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Tuesday 24 April 2018

Knackeries at breaking point with 'enormous backlog' of dead animals

 

Farmers battling fodder shortages are likely to suffer even more losses in the coming weeks. Stock Image
Farmers battling fodder shortages are likely to suffer even more losses in the coming weeks. Stock Image
There is uncertainty around fodder supplies

Siobhán English

Collection services at one of the largest knackeries in the midlands are close to a standstill due to an influx of fallen stock after the recent storms.

Portlaoise-based John Styles told the Farming Independent that he has never witnessed such large numbers of farm animals, especially cows and sheep, arriving for processing at his premises.

John Styles & Sons is currently dealing with between 130 and 170 fallen animals a day, while a Meath knackery confirmed it took in 32 tonnes of dead livestock last week.

Mr Styles warned that farmers battling fodder shortages are likely to suffer even more losses in the coming weeks, which will in turn put his knackery under further pressure as he struggles to secure staff to work overtime. "We are currently working seven days a week and simply cannot keep up with the demand. We just do not have enough staff and cannot get enough drivers to do collections and deliveries to the rendering plant," he said.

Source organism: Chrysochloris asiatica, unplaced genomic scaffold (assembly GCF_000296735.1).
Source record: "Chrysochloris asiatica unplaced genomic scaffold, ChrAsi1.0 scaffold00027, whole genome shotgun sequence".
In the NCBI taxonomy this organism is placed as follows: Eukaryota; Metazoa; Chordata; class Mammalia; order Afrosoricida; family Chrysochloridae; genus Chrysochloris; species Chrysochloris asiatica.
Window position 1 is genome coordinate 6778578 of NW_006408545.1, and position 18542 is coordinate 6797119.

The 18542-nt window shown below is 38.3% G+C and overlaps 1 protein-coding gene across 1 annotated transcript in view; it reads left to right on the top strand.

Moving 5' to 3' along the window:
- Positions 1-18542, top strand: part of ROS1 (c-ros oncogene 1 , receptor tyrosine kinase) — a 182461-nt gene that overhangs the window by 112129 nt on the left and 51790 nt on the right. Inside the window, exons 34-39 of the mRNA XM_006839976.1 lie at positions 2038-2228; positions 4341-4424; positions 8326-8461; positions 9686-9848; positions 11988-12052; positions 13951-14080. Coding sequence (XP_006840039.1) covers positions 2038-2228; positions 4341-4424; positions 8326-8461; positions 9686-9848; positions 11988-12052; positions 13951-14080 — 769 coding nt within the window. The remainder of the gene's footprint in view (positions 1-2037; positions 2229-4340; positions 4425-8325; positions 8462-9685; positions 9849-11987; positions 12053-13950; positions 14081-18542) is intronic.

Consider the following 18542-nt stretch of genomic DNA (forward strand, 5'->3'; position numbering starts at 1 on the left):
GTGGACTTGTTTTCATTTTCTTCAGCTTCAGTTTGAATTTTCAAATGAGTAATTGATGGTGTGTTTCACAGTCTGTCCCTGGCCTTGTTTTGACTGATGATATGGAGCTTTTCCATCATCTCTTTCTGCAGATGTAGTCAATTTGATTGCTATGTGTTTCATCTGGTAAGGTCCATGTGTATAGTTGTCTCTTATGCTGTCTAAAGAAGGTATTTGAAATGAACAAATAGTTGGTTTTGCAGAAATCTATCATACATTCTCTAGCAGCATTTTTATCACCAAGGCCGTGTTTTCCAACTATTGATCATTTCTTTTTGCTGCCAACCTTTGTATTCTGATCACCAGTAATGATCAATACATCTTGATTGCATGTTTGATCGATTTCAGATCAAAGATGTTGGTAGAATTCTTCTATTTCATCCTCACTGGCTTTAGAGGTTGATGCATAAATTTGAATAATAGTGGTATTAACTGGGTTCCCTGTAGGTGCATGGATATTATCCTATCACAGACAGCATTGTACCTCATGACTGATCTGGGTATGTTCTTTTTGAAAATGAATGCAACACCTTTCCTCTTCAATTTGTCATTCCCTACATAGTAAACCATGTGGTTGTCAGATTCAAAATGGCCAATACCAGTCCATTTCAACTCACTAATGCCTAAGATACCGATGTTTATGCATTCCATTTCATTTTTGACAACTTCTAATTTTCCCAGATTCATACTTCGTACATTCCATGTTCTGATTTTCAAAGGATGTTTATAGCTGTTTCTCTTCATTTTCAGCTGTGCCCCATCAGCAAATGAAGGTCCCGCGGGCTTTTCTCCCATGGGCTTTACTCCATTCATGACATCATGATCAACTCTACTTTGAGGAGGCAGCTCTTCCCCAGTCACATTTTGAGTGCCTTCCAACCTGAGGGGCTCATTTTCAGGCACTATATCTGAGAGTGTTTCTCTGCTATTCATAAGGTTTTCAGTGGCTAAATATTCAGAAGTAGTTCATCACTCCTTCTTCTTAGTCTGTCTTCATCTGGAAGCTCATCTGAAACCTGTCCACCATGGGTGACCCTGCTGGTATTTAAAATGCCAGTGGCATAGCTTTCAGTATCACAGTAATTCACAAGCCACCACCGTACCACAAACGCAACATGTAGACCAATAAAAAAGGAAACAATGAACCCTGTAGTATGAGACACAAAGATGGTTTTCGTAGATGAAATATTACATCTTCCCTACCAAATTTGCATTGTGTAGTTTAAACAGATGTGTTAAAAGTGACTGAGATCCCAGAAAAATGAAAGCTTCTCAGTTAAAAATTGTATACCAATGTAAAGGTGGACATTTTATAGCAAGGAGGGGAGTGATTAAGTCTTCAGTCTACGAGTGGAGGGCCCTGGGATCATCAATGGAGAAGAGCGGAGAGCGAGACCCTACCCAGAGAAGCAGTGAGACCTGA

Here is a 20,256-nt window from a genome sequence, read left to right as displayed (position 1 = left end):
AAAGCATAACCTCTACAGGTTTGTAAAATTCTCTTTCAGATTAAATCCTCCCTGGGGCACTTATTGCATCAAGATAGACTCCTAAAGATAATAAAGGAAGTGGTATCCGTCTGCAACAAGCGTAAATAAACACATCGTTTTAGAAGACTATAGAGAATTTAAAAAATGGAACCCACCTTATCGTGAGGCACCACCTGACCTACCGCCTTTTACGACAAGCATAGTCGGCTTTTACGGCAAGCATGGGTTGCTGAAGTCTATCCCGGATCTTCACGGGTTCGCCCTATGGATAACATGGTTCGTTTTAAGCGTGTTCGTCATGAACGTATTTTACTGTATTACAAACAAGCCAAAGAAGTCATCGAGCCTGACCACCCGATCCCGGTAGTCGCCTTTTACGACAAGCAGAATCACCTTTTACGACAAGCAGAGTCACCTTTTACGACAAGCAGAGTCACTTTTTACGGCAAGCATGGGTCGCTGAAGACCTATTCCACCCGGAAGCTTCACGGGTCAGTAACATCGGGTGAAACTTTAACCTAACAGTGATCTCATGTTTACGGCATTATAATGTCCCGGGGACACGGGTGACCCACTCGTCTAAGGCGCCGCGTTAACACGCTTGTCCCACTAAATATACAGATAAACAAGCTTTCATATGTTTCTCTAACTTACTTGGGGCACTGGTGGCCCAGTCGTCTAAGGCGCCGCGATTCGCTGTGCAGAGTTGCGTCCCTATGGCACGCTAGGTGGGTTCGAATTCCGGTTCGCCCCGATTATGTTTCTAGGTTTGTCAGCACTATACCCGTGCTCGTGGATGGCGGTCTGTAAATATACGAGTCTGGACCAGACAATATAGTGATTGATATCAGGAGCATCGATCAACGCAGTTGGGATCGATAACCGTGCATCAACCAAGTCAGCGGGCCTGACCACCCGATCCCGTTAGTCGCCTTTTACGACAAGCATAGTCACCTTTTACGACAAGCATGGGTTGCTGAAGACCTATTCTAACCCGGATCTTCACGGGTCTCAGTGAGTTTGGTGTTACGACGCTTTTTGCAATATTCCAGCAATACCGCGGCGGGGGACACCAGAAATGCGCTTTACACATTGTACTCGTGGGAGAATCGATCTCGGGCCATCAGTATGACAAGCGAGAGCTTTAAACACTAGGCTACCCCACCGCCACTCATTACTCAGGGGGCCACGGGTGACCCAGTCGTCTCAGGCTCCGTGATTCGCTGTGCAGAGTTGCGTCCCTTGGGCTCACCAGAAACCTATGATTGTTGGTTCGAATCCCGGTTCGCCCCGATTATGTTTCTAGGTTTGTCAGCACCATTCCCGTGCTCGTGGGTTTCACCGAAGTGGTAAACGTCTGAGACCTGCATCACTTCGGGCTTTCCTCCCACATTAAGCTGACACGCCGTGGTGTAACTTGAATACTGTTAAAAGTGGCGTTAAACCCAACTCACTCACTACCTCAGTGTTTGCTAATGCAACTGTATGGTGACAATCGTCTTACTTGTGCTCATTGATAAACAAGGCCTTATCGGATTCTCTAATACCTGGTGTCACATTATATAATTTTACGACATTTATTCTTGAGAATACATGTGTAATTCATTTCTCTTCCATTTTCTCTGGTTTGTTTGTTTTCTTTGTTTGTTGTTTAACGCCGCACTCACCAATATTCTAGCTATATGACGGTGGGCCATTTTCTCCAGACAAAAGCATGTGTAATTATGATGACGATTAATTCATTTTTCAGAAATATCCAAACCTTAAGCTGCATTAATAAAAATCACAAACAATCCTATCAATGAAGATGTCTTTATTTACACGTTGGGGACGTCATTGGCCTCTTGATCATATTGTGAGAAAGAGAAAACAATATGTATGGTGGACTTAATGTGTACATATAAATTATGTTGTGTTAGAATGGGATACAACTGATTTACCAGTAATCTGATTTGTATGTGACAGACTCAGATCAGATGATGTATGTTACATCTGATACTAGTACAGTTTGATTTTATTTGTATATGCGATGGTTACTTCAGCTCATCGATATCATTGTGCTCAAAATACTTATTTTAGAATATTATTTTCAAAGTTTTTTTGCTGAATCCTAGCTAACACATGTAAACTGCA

Mr Styles, who has been in the business for 30 years, said that the fallout from the storms is far from over. "Farmers are still finding dead sheep on their land, weeks after the last storm has passed. And that situation is likely to get worse as fodder supplies begin to dry up.

"My heart really goes out to these men and women who have had the worst winter," he added.

"We are trying to provide a valuable service but it is proving impossible at the moment," said Mr Styles.

"Usually we might get one or two dead cows from a farmer during the season, but at the moment that can be anything up to seven or eight." Knackeries run by the Kildare Hunt Club and Ward Union Hunt have also handled record numbers of fallen stock in recent weeks.

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In some cases these have been healthy dairy cows which have slipped and suffered fatal injuries on snow and ice.

Dairy farmer Fran Lally, who also oversees operations at the Ward Union Hunt knackery, said they have been dealing with a large number of dead sheep, "especially ewes that were close to lambing. The backlog has been enormous".

Price increases

The Kildare Hunt Club knackery has increased prices for its services. Spokeswoman Pam Braithwaite said this is due to rising overheads.

"We had to look at the bottom line. We also discovered we had been one of the cheapest in the area," she said. "It is the first price increase in eight years."

The fee for the delivery of a dead ewe is now €30, up €10.

The pressures on knackeries comes as fodder shortages worsen with poor grass growth and land conditions preventing farmers letting out stock in parts of the countryside.

Meanwhile, insurer FBD estimates that storm damage claims will amount to €6m-€8m.

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